Audiences who favour romantic comedies are in for a treat.  A super-Singapore setting, crazy rich and colourful characters, well choreograph set-ups and laugh-out loud humour all make a well paced crowd pleaser with a happy ending.

CRAZY RICH ASIANS has at the time of writing grossed around $150 million based on a $30 million production cost.  The other totally Asian American film SEARCHING starring John Cho (HAROLD AND KUMAR) about a Korean American searching of his missing daughter is also grossing in a huge profit.  The sequel for CRAZY RICH ASIAS has already been announced by Warner Bros.  There is clearly a huge demand for Asian American films that has just been realized.


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Movie Review: NOW YOU SEE ME 2

now_you_see_me_2NOW YOU SEE ME 2 (USA 2016) ***
Directed by Jon M. Chu

Starring: Jesse Eisenberg, Mark Ruffalo, Woody Harrelson, Lizzy Caplan, Dave Franco, Daniel Radcliffe, Michael Caine, Morgan Freeman

Review by Gilbert Seah

NOW YOU SEE ME 2, the sequel to the unexpected hit NOW YOU SEE ME has the same 4 horsemen return for another round of magic trickery to astound audiences, whether they love magic or not.

Except for Lizzy Caplan taking over the female role from Isla Fisher, most of the original cast returns. Jesse Eisenberg plays the main role of Daniel “Danny” Atlas, the group leader followed by Woody Harrelson as Chase, Dave Franco as Jack Wilder, Caplan as Lula and Mark Ruffalo as the FBI mole. There are two sets of bad guys here. One is the FBI – a favourite target organization hated by (most) Americans and non-Americas alike. The other is Walter Mabry (Daniel Radcliffe) an unethical magnate that the Horsemen want to expose for unethical tactics, together with his father, Arthur Tresslr (Michael Caine).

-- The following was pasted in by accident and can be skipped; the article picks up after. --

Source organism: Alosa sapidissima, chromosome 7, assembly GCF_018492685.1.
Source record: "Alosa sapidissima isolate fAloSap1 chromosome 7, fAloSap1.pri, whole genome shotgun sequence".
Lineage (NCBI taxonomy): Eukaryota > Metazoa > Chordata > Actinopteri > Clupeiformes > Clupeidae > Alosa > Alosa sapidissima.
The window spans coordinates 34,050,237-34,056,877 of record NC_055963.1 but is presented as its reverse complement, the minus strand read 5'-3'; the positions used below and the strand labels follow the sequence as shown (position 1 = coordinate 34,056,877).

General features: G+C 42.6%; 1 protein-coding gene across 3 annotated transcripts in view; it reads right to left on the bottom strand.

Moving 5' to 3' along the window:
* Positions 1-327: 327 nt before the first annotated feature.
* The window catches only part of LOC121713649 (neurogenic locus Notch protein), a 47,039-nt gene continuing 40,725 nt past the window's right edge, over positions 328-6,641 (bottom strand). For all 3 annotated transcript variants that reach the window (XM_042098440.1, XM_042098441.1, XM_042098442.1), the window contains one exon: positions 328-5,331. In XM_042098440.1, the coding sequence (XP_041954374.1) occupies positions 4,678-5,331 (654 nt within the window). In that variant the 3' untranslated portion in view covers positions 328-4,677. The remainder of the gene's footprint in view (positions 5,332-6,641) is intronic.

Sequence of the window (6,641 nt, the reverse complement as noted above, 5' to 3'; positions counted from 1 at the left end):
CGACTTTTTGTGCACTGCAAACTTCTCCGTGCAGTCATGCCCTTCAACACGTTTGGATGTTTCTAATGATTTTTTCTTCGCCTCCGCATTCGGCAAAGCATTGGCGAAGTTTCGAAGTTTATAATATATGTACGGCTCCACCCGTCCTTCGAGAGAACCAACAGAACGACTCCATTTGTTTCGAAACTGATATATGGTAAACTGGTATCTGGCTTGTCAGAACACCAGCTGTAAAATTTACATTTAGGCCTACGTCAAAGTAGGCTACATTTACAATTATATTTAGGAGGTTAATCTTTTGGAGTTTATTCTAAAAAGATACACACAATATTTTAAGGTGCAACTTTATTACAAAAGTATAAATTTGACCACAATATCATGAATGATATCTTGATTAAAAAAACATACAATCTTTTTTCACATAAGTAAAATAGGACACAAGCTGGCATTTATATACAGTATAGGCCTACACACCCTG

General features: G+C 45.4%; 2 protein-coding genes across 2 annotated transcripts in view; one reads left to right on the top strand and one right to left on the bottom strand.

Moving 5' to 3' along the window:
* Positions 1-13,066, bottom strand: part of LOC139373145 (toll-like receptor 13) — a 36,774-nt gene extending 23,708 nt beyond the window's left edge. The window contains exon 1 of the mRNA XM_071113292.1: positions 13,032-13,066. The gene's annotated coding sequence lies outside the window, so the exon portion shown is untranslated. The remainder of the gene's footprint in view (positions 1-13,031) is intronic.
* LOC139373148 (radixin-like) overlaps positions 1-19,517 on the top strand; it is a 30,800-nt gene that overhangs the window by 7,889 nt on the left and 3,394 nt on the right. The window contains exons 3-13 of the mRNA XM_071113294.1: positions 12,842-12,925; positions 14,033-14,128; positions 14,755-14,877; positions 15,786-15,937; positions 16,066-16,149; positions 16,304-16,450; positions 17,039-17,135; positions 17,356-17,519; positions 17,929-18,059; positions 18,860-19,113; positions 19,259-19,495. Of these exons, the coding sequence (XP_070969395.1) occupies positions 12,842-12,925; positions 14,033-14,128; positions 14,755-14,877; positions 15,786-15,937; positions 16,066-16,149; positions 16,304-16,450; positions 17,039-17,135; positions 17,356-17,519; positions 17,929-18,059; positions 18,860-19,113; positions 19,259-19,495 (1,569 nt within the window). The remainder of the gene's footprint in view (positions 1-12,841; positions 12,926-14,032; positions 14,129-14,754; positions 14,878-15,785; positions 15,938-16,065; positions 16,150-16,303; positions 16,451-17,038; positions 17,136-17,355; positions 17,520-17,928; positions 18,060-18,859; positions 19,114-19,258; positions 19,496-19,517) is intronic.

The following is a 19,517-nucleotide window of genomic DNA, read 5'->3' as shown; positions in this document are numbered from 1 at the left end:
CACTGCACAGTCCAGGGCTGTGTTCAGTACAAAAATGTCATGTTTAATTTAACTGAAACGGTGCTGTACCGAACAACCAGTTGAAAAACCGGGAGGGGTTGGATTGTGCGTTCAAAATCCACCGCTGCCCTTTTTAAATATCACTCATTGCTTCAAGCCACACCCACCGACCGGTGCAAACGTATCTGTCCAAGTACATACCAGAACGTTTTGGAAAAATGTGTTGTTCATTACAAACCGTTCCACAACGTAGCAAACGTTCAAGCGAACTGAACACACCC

Performances are key to a movie like this. It is not surprising for the filmmakers to assemble such an an impressive cast, all of whom inject sufficient seriousness and energy into the venture. But Radcliffe (HARRY POTTER) looks ill at ease at playing a bad guy as does Michael Caine.

The magic tricks performed in the film are especially outlandish. The are also performed really quickly with the solutions provided ever quicker. When the horsemen first appear again in public, they chose the most famous venues in London such as Trafalgar Square. The tricks include making rain disappear and people transported by plane. But the trickery is explained with the solution often so simple. The disappearing rain is accomplished through rain machines and strobe lights.

The best trick on display involves the horsemen forced to flee from their enemy. They leap off a rooftop through a chute and land up in China. If this act appears impossible, the revelation of how this occurs illustrates the power of imagination in a script that writer Ed Solomon constantly impresses. Though the film runs more than 2 hours, it is too long even though one hardly feels it.

Just as magic often uses doubles, the script cleverly adds a component of Merritt’s evil twin brother, again played by Harrelson, hamming it out the best he can in two different roles.

The business aspect of the film? NOW YOU SEE ME 2 hopes to pull in some big bucks for the flailing Lionsgate, the studio responsible for HUNGER GAMES and the TWILIGHT films, now in dire need of a big hit after the shares took a plunge last earnings session after a drop in quarterly revenue. But the bottom line is that this film provides just more of the same tricks – nothing more, nothing less. The first film was a surprise hit taking the box-office by storm. Lionsgate has lumped a larger amount of $90 million into the sequel, a sort of ‘we need a hit regardless of expense’. The film is up against stiff competition with WARCRAFT and CONJURING 2 both opening this same weekend. Looks like Lionsgate needs some magic on its own.